As a developer, when I set out to write a microservice, I start with the desire to accomplish a specific thing. This is my job-to-be-done. But old-style microservices force me to back up and think about the system coding first. How do I create a web server? How do I start and stop it? What do I do with system interrupts? such distractions are not good. Furthermore, they point to the hidden cost we take on when tackling systems programming in tandem with our job-to-be-done.
In its simplest form, a microservice is an HTTP endpoint that performs one specific task. Sometimes we talk about microservices as consisting primarily of REST/JSON APIs, but really, any HTTP service that focuses on managing just one small task is a microservice.
Since the rise of the microservice architecture several years ago, developers have followed a familiar pattern when coding: write a complete HTTP server (often starting with a framework), add a request router (also often from a framework), and then add business logic. This makes for a burly bit of code weight.
In Rethinking Microservices I argue that this is not the way we should write microservices. It puts too much operational burden on the developer while complicating the security story. Starting from a hefty framework is inefficient. As I said there:
That's an awful lot of overhead to foist on a developer! While the path to installing such frameworks is small at the outset, there are several hidden costs:
- The compute resources are more expensive than they should be. Consequently the monetary cost of hosting such a service is increased.
- The security story inextricably involves the developer in the most crucial part of the operational story: The developer is responsible for fixing upstream vulnerabilities in supporting libraries. (And the operator/SRE/devops must involve the app developers in security maintenance.) Thus, the operational cost is higher.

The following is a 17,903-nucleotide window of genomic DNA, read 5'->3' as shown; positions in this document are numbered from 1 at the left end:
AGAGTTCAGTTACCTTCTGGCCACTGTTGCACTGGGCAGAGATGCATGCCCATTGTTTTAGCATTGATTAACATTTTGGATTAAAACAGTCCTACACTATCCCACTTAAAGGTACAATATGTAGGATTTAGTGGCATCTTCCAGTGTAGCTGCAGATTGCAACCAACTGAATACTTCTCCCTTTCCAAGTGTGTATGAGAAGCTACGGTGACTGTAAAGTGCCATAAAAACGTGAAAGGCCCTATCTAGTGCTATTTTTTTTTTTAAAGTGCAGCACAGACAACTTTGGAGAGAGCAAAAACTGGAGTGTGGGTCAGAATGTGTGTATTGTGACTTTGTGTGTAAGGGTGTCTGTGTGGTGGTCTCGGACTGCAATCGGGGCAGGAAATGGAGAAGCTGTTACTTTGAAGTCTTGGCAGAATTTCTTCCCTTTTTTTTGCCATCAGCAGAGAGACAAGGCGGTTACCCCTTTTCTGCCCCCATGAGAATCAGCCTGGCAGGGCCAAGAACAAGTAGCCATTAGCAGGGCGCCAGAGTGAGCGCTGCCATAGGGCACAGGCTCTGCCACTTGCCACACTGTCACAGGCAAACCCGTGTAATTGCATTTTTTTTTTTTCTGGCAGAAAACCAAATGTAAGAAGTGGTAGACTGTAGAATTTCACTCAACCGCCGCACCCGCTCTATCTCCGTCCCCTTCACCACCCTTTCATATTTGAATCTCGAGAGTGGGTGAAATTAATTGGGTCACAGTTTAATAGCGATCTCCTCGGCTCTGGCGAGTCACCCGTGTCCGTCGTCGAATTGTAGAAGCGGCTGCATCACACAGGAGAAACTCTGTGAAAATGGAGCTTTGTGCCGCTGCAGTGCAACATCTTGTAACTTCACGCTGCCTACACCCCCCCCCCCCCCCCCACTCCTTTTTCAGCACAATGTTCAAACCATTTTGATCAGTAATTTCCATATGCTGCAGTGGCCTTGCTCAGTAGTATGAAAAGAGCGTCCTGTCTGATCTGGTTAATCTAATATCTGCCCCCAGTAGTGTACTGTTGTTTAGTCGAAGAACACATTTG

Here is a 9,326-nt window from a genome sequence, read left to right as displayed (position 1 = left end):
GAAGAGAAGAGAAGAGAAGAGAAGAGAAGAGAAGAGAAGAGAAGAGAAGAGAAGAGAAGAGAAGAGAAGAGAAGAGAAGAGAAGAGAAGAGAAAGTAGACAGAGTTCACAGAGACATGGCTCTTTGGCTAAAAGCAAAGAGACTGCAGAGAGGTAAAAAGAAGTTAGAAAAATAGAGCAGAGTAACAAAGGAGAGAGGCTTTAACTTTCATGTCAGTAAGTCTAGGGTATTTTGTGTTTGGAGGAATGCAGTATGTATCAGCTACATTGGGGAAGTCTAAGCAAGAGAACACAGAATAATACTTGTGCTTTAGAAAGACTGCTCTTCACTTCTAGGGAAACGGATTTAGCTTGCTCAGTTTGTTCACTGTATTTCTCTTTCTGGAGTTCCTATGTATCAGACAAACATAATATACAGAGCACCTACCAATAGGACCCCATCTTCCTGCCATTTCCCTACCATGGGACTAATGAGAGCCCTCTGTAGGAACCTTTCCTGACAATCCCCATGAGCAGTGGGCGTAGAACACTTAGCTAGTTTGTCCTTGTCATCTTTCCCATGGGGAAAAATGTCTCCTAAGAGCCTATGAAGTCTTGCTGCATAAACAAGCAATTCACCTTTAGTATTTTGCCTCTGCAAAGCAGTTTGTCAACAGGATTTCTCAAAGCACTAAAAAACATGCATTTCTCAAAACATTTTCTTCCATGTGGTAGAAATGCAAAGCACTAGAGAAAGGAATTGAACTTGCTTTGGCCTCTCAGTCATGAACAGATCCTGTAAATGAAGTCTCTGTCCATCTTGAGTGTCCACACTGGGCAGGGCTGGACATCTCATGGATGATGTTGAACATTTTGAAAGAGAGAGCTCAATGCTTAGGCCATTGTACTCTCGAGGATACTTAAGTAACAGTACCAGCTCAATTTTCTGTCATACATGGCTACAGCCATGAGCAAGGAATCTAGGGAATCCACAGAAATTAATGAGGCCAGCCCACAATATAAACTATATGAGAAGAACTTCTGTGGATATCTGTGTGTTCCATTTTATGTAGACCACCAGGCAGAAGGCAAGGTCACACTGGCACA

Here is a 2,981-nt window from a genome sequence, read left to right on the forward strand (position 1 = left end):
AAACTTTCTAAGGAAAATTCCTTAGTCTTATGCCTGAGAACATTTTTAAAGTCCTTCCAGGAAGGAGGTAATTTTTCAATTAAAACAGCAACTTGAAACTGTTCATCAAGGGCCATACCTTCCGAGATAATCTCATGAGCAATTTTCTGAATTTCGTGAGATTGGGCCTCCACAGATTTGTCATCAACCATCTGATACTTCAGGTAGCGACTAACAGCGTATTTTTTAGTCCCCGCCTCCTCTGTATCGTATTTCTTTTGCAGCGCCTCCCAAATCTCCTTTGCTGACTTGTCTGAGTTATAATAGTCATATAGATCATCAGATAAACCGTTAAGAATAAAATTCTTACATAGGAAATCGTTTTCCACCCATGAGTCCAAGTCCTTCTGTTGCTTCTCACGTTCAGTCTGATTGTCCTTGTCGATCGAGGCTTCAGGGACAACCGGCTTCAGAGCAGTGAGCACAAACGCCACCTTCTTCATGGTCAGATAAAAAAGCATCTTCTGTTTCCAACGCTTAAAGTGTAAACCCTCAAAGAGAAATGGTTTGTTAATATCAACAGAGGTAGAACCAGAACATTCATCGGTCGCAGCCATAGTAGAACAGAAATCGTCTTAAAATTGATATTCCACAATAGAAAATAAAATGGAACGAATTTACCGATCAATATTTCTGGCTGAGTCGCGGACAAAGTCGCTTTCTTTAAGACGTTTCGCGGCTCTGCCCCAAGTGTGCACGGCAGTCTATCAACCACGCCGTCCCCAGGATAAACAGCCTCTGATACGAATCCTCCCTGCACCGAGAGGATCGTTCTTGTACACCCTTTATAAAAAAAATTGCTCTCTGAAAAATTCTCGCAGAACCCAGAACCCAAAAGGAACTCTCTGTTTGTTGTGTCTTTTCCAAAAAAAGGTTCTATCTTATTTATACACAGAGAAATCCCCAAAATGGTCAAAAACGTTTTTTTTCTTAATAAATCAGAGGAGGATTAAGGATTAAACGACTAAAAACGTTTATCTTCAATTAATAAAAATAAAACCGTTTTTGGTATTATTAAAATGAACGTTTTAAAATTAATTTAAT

- Finally, the cognitive cost of coding is higher. The developer has to think at the system level ("What ports am I using? How do I handle system interrupts?") in addition to thinking about the job-to-be-done ("What is the main job my code does?").
In Rethinking Microservices, I start with those problems and dive deeply into an explanation of why WebAssembly is a solution.
Now, with the first release of the open source Spin Framework, we at Fermyon have produced an example of what this new version of microservices looks like. Spoiler: it does not start with the developer writing (or importing) a web server. That is a job for the platform. Rather, the developer begins by writing a request and response handler. In other words, coding starts with the job-to-be-done.
In our documentation, we show examples of building HTTP microservices. But we extend services to listen not just for HTTP events, but also for Redis events. And we're in the process of adding more. In short, we want to extend the best of the microservice architecture into other types of triggers. (We have a really fun demonstration coming at our DockerCon talk in May, 2022.
WebAssembly, with its ultrafast startup times and small binary sizes, is enabling this next wave of cloud computing. The techniques and languages that we see showcased here on Wasm.Builders are the stepping stones to building a new generation of microservices that will get the job done without sending the developer down needlessly distracting paths.